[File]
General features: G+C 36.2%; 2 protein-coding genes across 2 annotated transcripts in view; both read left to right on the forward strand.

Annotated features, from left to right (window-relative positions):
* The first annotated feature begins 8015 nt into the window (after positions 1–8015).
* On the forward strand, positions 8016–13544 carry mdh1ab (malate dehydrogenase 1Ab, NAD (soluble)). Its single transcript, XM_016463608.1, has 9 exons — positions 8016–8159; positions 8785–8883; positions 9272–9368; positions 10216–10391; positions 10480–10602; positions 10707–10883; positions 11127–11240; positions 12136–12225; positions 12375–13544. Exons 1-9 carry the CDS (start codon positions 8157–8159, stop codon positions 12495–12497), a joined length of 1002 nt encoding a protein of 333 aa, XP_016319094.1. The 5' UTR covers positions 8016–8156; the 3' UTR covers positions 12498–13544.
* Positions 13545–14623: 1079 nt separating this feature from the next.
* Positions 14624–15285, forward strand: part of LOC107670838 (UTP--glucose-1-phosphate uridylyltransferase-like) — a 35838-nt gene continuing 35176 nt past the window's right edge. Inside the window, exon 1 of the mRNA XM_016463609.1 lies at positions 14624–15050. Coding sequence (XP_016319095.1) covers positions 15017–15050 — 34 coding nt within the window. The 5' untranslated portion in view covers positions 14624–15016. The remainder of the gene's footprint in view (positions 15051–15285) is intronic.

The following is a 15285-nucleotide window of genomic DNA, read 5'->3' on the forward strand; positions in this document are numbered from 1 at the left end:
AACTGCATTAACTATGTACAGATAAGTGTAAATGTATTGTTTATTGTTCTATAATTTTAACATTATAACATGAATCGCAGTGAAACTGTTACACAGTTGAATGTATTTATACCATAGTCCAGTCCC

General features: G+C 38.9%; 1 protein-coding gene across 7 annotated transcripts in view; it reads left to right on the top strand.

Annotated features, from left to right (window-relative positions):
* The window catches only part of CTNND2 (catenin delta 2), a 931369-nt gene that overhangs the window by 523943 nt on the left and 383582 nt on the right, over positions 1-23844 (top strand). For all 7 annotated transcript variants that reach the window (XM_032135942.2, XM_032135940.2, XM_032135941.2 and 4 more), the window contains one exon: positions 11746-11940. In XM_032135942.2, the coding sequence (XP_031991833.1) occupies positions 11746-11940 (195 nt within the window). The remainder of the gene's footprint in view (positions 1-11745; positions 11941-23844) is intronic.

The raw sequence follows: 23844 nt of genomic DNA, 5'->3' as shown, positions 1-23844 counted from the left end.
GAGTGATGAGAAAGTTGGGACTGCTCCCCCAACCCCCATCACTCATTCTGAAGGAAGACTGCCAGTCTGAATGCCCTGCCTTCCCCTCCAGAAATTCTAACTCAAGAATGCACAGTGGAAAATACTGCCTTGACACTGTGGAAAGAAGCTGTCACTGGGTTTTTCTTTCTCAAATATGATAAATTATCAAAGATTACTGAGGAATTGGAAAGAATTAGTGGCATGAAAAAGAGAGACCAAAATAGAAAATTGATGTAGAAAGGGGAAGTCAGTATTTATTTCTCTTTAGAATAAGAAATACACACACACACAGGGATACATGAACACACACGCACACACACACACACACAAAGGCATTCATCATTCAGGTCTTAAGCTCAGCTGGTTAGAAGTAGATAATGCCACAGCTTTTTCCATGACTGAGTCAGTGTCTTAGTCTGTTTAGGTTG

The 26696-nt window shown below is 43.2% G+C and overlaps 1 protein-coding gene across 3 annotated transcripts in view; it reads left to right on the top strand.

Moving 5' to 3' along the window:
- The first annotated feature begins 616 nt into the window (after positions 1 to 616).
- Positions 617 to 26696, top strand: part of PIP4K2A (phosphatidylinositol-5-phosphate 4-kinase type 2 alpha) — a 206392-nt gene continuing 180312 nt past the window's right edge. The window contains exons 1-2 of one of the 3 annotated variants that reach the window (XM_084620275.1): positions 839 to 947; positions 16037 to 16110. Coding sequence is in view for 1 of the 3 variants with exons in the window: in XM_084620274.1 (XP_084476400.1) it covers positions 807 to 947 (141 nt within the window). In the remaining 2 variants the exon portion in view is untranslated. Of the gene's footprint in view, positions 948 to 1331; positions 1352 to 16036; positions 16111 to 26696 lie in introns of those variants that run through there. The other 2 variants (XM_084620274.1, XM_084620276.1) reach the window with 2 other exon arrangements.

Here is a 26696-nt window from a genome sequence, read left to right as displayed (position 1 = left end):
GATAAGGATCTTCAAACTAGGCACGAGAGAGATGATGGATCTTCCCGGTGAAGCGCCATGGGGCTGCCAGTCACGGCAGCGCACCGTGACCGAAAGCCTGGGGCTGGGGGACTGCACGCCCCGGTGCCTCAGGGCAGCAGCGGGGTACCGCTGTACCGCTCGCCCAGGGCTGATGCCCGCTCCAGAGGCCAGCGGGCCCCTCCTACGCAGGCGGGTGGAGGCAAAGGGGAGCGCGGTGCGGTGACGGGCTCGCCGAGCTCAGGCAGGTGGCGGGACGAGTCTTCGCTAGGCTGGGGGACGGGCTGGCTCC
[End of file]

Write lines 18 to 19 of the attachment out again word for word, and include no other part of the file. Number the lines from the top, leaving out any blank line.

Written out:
Here is a 26696-nt window from a genome sequence, read left to right as displayed (position 1 = left end):
GATAAGGATCTTCAAACTAGGCACGAGAGAGATGATGGATCTTCCCGGTGAAGCGCCATGGGGCTGCCAGTCACGGCAGCGCACCGTGACCGAAAGCCTGGGGCTGGGGGACTGCACGCCCCGGTGCCTCAGGGCAGCAGCGGGGTACCGCTGTACCGCTCGCCCAGGGCTGATGCCCGCTCCAGAGGCCAGCGGGCCCCTCCTACGCAGGCGGGTGGAGGCAAAGGGGAGCGCGGTGCGGTGACGGGCTCGCCGAGCTCAGGCAGGTGGCGGGACGAGTCTTCGCTAGGCTGGGGGACGGGCTGGCTCC